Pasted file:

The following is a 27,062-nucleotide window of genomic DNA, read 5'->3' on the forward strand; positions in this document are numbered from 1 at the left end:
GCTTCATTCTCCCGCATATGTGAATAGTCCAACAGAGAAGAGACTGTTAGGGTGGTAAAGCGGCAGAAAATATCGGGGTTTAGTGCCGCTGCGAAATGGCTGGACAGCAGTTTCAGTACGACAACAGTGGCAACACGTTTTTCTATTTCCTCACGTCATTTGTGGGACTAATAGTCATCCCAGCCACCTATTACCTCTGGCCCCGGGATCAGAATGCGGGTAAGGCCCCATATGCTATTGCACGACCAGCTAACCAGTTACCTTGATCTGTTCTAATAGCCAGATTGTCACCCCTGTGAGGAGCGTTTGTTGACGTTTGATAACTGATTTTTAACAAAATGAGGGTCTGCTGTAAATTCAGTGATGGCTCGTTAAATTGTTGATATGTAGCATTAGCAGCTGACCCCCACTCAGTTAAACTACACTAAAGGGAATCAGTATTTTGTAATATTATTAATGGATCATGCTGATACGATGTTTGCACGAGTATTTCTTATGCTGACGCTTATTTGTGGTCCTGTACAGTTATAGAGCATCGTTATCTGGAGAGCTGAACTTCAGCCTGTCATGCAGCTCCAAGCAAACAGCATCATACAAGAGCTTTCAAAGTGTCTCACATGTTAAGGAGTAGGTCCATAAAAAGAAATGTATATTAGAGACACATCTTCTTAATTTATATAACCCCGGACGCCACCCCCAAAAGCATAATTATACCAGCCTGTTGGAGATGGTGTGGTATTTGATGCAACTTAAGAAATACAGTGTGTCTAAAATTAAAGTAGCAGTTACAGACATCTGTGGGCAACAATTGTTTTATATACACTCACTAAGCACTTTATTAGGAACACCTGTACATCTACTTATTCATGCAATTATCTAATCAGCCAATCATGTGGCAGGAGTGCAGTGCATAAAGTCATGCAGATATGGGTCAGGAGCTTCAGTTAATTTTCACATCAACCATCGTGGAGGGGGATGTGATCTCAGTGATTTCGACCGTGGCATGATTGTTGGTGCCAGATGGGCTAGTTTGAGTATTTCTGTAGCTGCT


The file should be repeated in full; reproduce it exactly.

The following is a 27,062-nucleotide window of genomic DNA, read 5'->3' on the forward strand; positions in this document are numbered from 1 at the left end:
GCTTCATTCTCCCGCATATGTGAATAGTCCAACAGAGAAGAGACTGTTAGGGTGGTAAAGCGGCAGAAAATATCGGGGTTTAGTGCCGCTGCGAAATGGCTGGACAGCAGTTTCAGTACGACAACAGTGGCAACACGTTTTTCTATTTCCTCACGTCATTTGTGGGACTAATAGTCATCCCAGCCACCTATTACCTCTGGCCCCGGGATCAGAATGCGGGTAAGGCCCCATATGCTATTGCACGACCAGCTAACCAGTTACCTTGATCTGTTCTAATAGCCAGATTGTCACCCCTGTGAGGAGCGTTTGTTGACGTTTGATAACTGATTTTTAACAAAATGAGGGTCTGCTGTAAATTCAGTGATGGCTCGTTAAATTGTTGATATGTAGCATTAGCAGCTGACCCCCACTCAGTTAAACTACACTAAAGGGAATCAGTATTTTGTAATATTATTAATGGATCATGCTGATACGATGTTTGCACGAGTATTTCTTATGCTGACGCTTATTTGTGGTCCTGTACAGTTATAGAGCATCGTTATCTGGAGAGCTGAACTTCAGCCTGTCATGCAGCTCCAAGCAAACAGCATCATACAAGAGCTTTCAAAGTGTCTCACATGTTAAGGAGTAGGTCCATAAAAAGAAATGTATATTAGAGACACATCTTCTTAATTTATATAACCCCGGACGCCACCCCCAAAAGCATAATTATACCAGCCTGTTGGAGATGGTGTGGTATTTGATGCAACTTAAGAAATACAGTGTGTCTAAAATTAAAGTAGCAGTTACAGACATCTGTGGGCAACAATTGTTTTATATACACTCACTAAGCACTTTATTAGGAACACCTGTACATCTACTTATTCATGCAATTATCTAATCAGCCAATCATGTGGCAGGAGTGCAGTGCATAAAGTCATGCAGATATGGGTCAGGAGCTTCAGTTAATTTTCACATCAACCATCGTGGAGGGGGATGTGATCTCAGTGATTTCGACCGTGGCATGATTGTTGGTGCCAGATGGGCTAGTTTGAGTATTTCTGTAGCTGCT